Photo by Wiros on Wikimedia Commons
Here's another response to a question I received from participants during the recent webinar I presented for EDEN. You can watch the entire webinar on YouTube at this link. The question is one of several I couldn't answer in full because of time constraints, so here is the question again with a few additional thoughts:

A major challenge at the moment, especially for teachers, but also translated to students, is keeping up with the curriculum. This limits the possibility of allowing students to learn on their own and finding their own path of learning. This period could be a window of opportunity in personalised learning, in finding students finding "their own pathway." How do you create a balance?

Frankly, I don't know how to answer this question. I'm not sure anyone does. I don't think it's possible to create a balance, because currently, most school curricula are over-stuffed and content heavy. Saying this in the past has meant I've laughingly been labelled an anti-intellectual, but I'm not against content and I've always championed teachers and education. I would just like to see more balanced curricula in our schools.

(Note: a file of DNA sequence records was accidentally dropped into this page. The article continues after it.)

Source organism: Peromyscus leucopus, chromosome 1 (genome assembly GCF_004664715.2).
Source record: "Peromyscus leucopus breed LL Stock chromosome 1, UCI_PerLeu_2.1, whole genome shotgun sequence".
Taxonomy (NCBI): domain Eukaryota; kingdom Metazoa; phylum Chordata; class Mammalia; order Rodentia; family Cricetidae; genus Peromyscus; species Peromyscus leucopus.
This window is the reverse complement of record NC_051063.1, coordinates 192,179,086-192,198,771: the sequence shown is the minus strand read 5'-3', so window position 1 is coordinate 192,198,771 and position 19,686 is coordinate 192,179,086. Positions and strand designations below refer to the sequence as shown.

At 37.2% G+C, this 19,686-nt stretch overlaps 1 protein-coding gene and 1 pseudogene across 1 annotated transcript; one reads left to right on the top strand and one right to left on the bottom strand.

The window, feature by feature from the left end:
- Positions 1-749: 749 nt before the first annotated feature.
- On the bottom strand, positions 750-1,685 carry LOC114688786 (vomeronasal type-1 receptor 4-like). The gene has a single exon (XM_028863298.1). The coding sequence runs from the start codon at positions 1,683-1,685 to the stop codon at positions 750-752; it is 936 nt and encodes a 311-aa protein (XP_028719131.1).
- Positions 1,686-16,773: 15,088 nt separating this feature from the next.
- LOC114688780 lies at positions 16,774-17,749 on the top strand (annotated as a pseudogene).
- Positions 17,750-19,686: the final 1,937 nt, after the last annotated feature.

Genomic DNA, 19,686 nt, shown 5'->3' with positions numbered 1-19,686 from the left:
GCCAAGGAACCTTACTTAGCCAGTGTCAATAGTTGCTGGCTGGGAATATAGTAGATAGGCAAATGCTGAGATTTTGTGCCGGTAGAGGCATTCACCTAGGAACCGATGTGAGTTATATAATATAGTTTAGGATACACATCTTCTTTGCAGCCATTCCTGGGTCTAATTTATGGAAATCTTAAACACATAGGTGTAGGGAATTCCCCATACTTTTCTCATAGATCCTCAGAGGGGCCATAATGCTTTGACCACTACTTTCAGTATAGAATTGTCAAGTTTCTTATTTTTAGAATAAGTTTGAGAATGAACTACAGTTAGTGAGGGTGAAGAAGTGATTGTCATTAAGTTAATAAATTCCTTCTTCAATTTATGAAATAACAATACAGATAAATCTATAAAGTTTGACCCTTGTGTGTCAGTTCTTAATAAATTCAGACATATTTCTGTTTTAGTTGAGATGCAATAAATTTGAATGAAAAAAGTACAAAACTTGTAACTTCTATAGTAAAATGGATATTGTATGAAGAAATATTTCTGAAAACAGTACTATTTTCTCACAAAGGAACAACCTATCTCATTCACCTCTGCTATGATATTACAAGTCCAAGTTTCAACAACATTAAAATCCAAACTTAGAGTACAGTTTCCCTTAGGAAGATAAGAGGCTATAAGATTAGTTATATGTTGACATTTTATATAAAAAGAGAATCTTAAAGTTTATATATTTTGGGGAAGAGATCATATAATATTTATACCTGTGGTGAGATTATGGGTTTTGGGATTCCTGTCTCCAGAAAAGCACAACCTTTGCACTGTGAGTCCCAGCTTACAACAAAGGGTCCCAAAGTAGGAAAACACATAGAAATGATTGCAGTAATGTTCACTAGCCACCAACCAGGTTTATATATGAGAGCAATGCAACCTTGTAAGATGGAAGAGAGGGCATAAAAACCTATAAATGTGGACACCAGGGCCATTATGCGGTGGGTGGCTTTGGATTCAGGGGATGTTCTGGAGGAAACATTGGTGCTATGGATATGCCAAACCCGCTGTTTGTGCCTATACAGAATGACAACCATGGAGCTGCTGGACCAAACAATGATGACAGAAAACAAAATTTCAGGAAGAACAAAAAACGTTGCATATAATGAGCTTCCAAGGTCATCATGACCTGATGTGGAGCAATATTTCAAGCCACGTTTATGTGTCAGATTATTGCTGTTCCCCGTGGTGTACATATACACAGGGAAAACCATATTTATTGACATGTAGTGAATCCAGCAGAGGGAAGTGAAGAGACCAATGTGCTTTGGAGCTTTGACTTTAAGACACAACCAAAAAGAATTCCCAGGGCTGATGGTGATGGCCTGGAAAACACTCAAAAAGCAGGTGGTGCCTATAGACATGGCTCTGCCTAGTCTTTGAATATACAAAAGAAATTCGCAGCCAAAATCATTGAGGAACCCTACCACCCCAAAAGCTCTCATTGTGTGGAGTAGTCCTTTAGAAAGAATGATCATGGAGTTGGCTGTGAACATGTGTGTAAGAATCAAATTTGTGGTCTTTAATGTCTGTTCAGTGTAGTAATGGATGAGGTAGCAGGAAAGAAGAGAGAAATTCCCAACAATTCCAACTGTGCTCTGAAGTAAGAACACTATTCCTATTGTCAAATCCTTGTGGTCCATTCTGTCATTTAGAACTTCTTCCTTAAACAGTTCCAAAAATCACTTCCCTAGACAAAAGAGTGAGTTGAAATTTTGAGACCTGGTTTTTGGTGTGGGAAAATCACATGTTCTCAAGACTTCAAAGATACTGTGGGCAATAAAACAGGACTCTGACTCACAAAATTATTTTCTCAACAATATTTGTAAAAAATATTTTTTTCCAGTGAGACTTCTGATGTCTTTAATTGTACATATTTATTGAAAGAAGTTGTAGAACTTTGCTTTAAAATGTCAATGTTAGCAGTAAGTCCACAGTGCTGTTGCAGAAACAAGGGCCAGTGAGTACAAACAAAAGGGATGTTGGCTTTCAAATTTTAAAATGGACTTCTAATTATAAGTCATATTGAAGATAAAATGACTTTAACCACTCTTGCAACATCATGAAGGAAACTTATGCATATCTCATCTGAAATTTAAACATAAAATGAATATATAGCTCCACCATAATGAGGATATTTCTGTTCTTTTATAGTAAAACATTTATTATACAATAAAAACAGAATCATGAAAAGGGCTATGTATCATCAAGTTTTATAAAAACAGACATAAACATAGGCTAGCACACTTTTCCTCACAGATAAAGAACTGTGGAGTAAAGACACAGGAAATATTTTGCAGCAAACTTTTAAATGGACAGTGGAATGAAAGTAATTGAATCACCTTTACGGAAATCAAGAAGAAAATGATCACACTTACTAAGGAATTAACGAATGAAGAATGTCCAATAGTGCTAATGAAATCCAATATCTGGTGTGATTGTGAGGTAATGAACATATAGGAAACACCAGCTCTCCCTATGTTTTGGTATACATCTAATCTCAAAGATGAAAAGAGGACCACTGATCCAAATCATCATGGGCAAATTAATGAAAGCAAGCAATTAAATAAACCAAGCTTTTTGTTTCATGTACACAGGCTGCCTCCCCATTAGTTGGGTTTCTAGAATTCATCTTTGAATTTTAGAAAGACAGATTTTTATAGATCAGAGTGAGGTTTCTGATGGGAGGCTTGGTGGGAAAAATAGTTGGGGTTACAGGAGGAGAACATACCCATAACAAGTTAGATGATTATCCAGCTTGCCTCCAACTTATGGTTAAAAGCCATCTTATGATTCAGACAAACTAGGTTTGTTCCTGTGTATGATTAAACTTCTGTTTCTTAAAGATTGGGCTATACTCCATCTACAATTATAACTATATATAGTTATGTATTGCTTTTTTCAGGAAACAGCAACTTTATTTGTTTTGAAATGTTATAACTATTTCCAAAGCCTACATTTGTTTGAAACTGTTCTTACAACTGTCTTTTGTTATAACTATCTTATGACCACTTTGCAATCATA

The situation isn't likely to change very quickly. It's not the fault of teachers, or even school leaders. We see a 'just in case' curriculum being taught in most schools because successive government education departments have insisted that every subject is covered, and that every student is tested on everything the curriculum contains so that it can be demonstrated that teachers have been 'doing their jobs'. Some might consider this to be cynical, and you can call me any names you wish, but in the words of Tom Petty - I won't back down. A lot of the content children learn in school is there for one reason only - to pass tests. It is promptly forgotten as they move on to real life. I'm going to avoid the trap of offering specific examples, because if I do, some Smart Alec is going to try to show that that piece of knowledge is useful in some way. But if you're honest, you'll look back on your school years, and wonder why you had to learn certain knowledge, because you never, ever had a reason to use it again.

Some would argue that the over-stuffed 'just in case' curriculum is responsible for a lack of time for other activities such as creative expression, transferrable skills or entrepreneurship. It's certainly the reason there is little or no opportunity to pursue personalised learning in schools. Personalised learning (not to be confused with personal learning) is rarely possible because there is simply no time or space for it. A 'just for me' curriculum is anathema to most government education departments, because it would be considered to be too expensive. So most countries persist with the tired old, tried and tested bloated curriculum that prepares children for the past rather than the future. 

This isn't going to change unless some global crisis happens that forces everyone to stop and think about how we could do things better. 

Oh.... wait.

Creative Commons License
Finding a balance by Steve Wheeler was written in Plymouth, England and is licensed under a Creative Commons Attribution-NonCommercial-ShareAlike 3.0 Unported License.

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